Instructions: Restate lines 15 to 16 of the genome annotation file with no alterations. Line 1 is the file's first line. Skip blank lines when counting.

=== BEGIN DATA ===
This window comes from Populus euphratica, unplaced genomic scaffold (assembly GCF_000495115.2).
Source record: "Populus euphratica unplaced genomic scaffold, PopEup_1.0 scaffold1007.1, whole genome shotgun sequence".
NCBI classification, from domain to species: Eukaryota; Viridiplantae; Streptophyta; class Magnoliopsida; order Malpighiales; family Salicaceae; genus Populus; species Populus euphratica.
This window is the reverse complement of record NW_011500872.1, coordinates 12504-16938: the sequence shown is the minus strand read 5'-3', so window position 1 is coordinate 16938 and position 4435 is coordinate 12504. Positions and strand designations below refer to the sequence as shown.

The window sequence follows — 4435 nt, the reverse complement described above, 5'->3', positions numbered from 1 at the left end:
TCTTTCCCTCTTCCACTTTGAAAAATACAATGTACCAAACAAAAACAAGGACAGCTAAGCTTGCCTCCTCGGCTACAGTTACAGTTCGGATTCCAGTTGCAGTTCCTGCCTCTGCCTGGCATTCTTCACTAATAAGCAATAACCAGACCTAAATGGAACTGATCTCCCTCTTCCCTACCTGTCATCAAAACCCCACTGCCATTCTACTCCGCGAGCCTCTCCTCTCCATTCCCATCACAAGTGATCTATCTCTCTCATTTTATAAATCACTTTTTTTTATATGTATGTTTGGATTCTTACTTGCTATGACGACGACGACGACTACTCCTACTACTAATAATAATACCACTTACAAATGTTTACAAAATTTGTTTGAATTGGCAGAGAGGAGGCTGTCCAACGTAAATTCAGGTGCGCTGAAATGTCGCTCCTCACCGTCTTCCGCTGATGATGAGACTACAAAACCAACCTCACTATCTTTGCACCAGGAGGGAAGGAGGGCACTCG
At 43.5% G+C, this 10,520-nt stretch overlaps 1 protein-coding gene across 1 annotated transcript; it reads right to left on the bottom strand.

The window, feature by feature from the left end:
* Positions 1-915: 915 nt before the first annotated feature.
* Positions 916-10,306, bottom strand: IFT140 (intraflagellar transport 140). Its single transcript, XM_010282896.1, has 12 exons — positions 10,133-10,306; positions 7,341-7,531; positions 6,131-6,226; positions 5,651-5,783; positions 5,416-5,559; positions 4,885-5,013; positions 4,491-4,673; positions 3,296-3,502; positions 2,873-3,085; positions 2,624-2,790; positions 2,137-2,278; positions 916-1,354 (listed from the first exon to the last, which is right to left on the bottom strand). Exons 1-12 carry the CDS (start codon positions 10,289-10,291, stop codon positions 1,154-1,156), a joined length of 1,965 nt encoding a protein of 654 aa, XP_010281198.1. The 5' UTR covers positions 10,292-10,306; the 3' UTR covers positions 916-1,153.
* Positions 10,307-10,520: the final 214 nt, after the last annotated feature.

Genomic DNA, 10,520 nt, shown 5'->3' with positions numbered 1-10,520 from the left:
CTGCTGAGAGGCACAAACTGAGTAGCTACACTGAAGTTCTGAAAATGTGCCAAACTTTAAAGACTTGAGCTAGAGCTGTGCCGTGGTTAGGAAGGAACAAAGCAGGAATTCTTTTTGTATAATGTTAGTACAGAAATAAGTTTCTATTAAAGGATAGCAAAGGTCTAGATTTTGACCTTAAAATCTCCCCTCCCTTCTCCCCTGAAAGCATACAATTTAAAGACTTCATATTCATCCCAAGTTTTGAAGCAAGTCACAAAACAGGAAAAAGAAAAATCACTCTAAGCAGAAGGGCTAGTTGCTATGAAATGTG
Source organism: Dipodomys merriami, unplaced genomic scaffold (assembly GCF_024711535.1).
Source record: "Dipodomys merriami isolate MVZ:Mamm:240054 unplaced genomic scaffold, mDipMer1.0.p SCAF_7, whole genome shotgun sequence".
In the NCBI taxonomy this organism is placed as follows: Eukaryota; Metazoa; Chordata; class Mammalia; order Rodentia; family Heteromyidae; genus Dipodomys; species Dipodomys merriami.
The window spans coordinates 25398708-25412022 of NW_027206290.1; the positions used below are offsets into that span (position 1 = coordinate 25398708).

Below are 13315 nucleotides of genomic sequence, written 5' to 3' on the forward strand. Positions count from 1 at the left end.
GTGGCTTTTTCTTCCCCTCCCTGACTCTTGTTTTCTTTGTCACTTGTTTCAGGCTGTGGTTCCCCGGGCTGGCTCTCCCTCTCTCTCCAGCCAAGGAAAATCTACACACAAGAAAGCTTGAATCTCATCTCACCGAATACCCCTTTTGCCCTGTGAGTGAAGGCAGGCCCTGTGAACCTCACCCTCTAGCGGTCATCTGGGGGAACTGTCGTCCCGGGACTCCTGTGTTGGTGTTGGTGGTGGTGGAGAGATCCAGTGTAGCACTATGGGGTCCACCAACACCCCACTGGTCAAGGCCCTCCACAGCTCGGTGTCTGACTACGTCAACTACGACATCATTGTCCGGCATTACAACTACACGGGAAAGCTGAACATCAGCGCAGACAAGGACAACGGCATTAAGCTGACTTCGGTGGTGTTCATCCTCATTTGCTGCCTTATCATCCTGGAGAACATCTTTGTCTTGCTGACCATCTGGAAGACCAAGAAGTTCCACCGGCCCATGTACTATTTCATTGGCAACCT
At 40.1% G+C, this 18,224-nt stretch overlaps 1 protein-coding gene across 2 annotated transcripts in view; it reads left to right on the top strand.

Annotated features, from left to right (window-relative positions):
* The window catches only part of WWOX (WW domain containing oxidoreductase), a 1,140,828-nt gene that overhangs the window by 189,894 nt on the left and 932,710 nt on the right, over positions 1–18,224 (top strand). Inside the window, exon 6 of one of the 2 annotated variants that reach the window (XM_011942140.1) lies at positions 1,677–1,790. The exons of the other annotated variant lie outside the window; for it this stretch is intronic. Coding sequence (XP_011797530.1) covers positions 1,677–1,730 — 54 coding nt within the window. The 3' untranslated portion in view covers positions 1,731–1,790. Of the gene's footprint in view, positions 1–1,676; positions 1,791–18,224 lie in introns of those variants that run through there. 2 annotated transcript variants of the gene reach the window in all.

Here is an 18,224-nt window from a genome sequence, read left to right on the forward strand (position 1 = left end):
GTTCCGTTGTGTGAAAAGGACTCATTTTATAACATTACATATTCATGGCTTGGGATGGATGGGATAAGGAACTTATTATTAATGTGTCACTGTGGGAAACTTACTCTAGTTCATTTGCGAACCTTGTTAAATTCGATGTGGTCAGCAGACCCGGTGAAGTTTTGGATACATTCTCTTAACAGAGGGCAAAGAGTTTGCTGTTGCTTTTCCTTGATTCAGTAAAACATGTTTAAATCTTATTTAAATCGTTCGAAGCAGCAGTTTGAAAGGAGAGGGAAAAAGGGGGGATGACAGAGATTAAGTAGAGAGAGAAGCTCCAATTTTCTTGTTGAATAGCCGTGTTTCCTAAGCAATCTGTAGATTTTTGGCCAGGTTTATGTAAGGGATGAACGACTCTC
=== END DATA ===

Source record: "Dipodomys merriami isolate MVZ:Mamm:240054 unplaced genomic scaffold, mDipMer1.0.p SCAF_7, whole genome shotgun sequence".
In the NCBI taxonomy this organism is placed as follows: Eukaryota; Metazoa; Chordata; class Mammalia; order Rodentia; family Heteromyidae; genus Dipodomys; species Dipodomys merriami.